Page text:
Chicago launches Climate Action Plan
Amid louder news of casinos and crime, Chicago's 2022 Climate Action Plan quietly debuted this week.
Why it matters: Cities use 78% of the world's energy and emit two-thirds of its carbon emissions. So municipal climate plans will be crucial in addressing global warming.
Context: Mayor Richard M. Daley launched the first Climate Action Plan in 2008, followed by updates from Rahm Emanuel during his term. It's now Lori Lightfoot's turn.
Details: There are 51 total action goals, but the overarching target is to reduce the city's carbon emissions by 62% from 2017 levels by 2040.
- Lightfoot allocated $188 million for these environmental programs.
By the numbers: Deadlines for the goals range from one to 18 years and include:
- Recycling or composting 90% of residential waste by 2040 — we are currently at about 9%.
- Retrofitting 20% of all residential and industrial buildings for energy efficiency by 2030.
- Getting Chicagoans to use a car for only 55% of their trips around town by 2040.
- Electrifying all city and delivery vehicles by 2035.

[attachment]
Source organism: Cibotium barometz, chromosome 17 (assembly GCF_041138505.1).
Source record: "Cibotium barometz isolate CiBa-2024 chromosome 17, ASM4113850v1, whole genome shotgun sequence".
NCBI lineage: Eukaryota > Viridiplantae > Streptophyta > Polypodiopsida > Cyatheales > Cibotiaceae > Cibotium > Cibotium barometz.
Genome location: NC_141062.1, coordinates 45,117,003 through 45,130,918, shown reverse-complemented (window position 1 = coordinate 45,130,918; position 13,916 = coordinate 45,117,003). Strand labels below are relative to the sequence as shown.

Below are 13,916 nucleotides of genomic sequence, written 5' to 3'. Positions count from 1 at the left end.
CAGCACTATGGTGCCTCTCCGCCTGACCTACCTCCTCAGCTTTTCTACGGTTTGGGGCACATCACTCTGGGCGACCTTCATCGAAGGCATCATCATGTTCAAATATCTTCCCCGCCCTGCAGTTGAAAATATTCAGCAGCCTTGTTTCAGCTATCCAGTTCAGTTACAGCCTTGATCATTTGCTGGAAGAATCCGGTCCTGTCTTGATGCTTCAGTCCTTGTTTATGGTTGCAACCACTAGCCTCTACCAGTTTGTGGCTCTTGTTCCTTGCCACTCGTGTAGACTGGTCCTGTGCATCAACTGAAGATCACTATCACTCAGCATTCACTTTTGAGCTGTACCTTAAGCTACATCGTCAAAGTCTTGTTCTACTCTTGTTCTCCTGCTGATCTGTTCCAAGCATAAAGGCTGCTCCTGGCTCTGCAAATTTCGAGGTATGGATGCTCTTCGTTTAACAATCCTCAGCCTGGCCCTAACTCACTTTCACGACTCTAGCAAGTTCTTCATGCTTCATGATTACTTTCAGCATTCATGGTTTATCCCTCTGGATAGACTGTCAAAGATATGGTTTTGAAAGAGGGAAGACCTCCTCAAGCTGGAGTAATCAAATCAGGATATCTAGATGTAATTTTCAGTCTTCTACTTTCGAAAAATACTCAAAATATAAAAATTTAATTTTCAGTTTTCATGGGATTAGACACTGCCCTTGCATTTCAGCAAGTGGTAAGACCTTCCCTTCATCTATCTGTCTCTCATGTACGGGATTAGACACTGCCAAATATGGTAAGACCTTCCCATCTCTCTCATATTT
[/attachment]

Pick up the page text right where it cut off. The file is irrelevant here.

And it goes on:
- Heating and powering 30% of residential and 90% of city buildings with renewable electricity by 2035.
What they're saying: Most local environmental leaders praised the goals, but shared more suggestions with Axios.
- Iyana Simba of the Illinois Environmental Council urged the city to relaunch the Department of the Environment, calling it a "key to successfully implementing the [plan] and ensuring an environmentally safe and healthy Chicago for every neighborhood."
- Anthony Moser of Neighbors for Environmental Justice wants to see immediate actions to improve air quality, plus more data on emissions generated by city contracted projects like asphalt producers and new warehouse facilities.
- "The crisis demands a broader lens that incorporates a wider set of concerns and potential impacts voiced by frontline communities," wrote Valeria Rincon of the Natural Resources Defense Council.
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